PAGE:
Among them, WGN America is building its slate with its latest original drama, Underground, which follows the slaves who set foot on the fabled Underground Railroad and the secret network of men and women who risked their lives aiding them. It is written by creators Misha Green and Joe Pokaski, while Oscar- and Grammy-winning musician John Legend has signed on as an executive producer and his Get Lifted label will oversee the score, soundtrack and all musical aspects of the series.
WGN has also placed a straight-to-series order for Titan, a drama from Peter Mattei about a family of outsiders living in the remote hills of Appalachia who are willing to defend their way of life by any means necessary.
Reelz Channel, E! and factual networks such as Discovery Channel and History are also in the mix, while regular players including Syfy and USA Network try to keep the competition at bay with their own output.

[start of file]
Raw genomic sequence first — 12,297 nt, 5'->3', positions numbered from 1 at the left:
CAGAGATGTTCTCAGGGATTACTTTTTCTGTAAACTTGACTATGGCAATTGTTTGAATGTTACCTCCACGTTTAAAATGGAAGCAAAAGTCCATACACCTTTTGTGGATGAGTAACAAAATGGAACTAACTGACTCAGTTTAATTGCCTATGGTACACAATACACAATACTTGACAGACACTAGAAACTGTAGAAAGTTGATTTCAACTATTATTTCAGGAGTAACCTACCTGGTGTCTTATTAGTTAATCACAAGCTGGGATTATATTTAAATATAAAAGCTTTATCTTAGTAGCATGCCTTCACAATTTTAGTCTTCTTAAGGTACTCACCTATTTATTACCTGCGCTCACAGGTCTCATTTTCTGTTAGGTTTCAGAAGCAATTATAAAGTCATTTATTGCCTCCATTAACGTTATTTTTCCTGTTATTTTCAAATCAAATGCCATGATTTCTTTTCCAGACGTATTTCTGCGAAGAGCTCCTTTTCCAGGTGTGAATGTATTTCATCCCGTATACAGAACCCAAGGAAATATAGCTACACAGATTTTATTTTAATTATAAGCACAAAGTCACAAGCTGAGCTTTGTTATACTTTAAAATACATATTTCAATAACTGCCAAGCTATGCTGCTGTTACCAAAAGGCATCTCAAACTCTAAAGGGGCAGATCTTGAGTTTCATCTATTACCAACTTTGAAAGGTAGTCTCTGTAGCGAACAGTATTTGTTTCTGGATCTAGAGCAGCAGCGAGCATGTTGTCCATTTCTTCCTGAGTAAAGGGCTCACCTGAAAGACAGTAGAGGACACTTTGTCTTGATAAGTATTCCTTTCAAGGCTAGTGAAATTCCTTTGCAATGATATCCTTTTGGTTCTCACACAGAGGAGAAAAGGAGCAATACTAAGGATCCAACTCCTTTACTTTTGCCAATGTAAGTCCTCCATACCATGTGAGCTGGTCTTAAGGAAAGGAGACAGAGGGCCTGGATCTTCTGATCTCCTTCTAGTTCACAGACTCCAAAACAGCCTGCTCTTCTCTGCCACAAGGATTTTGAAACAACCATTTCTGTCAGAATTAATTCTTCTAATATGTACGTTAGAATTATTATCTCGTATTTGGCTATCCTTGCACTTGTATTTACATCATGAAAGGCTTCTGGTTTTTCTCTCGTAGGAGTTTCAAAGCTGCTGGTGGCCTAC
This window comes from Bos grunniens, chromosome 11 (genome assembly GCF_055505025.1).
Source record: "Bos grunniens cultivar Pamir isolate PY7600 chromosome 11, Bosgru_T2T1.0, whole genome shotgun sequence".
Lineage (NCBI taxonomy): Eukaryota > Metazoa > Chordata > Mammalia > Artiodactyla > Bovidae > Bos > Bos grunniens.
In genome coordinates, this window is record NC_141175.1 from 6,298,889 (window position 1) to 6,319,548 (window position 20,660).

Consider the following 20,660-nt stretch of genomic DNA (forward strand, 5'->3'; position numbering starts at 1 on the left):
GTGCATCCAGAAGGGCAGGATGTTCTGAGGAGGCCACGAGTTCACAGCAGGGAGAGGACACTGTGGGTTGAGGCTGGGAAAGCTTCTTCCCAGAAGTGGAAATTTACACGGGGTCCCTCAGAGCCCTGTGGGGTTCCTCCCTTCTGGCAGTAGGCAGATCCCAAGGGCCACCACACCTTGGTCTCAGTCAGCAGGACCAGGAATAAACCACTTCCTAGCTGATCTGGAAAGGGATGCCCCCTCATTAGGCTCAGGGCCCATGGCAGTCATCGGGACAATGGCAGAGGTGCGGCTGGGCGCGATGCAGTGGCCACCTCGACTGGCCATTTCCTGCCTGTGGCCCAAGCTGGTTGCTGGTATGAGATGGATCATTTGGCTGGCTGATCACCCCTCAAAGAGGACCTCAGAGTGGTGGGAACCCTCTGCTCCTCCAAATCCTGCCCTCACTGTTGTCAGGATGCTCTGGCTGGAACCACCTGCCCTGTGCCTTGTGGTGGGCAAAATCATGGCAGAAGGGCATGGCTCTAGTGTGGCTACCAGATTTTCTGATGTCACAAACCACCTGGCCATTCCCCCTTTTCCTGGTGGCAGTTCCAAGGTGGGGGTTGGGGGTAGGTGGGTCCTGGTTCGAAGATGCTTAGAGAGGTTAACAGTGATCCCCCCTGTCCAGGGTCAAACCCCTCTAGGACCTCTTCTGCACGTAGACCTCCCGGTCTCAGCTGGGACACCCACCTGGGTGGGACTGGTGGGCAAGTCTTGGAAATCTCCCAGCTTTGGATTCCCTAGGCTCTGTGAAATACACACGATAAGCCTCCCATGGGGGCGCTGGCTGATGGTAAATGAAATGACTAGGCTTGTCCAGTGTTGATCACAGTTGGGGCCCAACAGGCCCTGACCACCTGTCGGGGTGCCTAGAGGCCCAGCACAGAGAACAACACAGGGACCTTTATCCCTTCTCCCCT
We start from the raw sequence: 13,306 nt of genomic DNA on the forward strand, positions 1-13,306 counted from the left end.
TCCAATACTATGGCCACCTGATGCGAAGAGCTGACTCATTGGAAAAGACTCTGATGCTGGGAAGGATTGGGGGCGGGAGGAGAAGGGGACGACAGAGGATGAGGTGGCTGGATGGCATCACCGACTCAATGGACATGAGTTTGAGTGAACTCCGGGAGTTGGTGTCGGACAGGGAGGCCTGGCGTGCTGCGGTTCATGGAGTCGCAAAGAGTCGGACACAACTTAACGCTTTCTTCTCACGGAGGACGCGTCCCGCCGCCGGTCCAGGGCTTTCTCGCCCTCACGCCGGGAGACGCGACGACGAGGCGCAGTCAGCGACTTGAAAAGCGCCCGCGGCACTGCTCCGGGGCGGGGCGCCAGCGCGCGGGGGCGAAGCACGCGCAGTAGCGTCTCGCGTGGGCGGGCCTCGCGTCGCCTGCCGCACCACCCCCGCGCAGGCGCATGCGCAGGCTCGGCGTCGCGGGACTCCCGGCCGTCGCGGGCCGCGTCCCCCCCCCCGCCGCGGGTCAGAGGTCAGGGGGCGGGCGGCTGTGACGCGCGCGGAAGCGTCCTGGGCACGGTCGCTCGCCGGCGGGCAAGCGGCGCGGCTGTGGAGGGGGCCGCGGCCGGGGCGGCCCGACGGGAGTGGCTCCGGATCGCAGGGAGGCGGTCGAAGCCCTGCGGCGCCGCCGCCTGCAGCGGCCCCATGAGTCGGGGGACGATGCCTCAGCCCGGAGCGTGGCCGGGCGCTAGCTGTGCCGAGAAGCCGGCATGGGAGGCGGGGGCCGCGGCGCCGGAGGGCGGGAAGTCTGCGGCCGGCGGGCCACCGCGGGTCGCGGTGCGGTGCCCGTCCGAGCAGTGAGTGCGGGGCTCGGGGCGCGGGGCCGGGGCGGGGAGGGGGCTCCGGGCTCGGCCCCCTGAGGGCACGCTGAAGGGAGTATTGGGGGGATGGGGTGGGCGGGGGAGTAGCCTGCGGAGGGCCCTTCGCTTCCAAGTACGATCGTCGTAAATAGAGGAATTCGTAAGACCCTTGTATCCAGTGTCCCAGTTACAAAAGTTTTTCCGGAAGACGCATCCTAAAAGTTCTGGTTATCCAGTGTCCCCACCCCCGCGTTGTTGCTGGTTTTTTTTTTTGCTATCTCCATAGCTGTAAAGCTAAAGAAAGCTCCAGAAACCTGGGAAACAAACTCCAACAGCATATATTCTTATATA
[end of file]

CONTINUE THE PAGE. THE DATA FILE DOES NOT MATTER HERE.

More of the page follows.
Arguably one of the strongest drama brands in US cable, FX boasts a slate of series that includes The Shield, Sons of Anarchy and The Strain. “Our goal is to create the best programming on TV and I think we’re up there with the best,” says Eric Schrier, president of original programming at FX Networks and FX Production. “That means HBO, AMC, Showtime and us.
“Now there are some over-the-top players and other cable nets coming into original drama. The proliferation of scripted drama has been tremendous. There’s more product than ever; there are 350 scripted series on TV in the US. The environment is more competitive than ever. We’re holding our own and what that competition means is we have to continue to work harder to achieve greatness.”
Schrier says FX’s brand can be summarised as “fearless,” meaning the network looks for bold, original concepts and also veers away from established forms of storytelling.